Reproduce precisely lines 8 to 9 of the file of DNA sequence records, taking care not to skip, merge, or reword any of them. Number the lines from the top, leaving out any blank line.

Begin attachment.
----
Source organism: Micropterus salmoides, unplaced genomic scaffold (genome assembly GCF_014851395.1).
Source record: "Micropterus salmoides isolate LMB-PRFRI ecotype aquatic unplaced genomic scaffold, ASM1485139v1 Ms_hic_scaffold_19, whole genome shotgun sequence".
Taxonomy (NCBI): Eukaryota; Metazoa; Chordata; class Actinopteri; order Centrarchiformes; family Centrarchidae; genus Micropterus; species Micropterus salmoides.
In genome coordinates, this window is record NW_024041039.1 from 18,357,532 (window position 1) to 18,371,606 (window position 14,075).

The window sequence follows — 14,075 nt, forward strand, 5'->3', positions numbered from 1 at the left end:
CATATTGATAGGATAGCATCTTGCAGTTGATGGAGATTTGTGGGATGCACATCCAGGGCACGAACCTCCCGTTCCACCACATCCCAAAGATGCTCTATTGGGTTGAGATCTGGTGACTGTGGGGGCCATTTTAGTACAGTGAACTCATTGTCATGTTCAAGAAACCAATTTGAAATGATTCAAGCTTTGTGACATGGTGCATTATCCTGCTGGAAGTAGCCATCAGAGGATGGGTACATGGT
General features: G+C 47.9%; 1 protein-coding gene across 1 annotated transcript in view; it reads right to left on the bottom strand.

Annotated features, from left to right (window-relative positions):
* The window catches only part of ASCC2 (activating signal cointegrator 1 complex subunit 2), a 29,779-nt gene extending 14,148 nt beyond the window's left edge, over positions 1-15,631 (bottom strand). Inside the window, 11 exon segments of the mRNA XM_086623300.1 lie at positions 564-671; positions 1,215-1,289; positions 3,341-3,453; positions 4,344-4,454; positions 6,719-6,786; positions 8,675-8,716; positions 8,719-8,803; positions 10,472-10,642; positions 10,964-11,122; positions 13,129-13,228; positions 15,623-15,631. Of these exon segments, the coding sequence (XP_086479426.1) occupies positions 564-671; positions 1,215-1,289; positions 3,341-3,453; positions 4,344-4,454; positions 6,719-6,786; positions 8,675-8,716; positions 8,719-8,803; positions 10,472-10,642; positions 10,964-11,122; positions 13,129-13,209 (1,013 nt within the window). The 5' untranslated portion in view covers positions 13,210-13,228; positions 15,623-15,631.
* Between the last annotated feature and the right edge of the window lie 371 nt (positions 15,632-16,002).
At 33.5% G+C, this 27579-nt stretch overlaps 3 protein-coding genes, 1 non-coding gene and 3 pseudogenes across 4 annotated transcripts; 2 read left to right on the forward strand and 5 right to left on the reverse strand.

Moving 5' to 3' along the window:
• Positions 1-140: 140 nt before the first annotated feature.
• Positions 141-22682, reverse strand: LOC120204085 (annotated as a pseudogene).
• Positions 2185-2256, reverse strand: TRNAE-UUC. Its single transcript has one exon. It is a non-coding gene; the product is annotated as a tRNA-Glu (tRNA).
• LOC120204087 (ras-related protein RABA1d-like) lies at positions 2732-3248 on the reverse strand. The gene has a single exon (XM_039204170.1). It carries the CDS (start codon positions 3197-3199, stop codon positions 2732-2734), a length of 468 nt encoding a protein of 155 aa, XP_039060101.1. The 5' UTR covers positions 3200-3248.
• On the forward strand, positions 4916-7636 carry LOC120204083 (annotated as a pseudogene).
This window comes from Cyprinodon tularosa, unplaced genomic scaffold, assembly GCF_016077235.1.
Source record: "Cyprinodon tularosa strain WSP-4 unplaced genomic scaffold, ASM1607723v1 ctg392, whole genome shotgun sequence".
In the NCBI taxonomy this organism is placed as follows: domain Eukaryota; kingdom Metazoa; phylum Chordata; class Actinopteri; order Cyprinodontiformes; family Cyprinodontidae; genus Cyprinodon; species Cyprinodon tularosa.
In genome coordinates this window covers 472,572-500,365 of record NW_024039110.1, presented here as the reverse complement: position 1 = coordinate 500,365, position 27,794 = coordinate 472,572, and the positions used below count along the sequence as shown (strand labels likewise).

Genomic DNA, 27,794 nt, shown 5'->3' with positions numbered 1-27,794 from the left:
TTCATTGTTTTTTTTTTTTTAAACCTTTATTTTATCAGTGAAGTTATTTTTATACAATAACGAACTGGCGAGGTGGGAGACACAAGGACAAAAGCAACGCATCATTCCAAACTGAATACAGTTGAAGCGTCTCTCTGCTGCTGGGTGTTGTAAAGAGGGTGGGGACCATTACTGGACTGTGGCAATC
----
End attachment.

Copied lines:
Annotated features, from left to right (window-relative positions):
* The window catches only part of ASCC2 (activating signal cointegrator 1 complex subunit 2), a 29,779-nt gene extending 14,148 nt beyond the window's left edge, over positions 1-15,631 (bottom strand). Inside the window, 11 exon segments of the mRNA XM_086623300.1 lie at positions 564-671; positions 1,215-1,289; positions 3,341-3,453; positions 4,344-4,454; positions 6,719-6,786; positions 8,675-8,716; positions 8,719-8,803; positions 10,472-10,642; positions 10,964-11,122; positions 13,129-13,228; positions 15,623-15,631. Of these exon segments, the coding sequence (XP_086479426.1) occupies positions 564-671; positions 1,215-1,289; positions 3,341-3,453; positions 4,344-4,454; positions 6,719-6,786; positions 8,675-8,716; positions 8,719-8,803; positions 10,472-10,642; positions 10,964-11,122; positions 13,129-13,209 (1,013 nt within the window). The 5' untranslated portion in view covers positions 13,210-13,228; positions 15,623-15,631.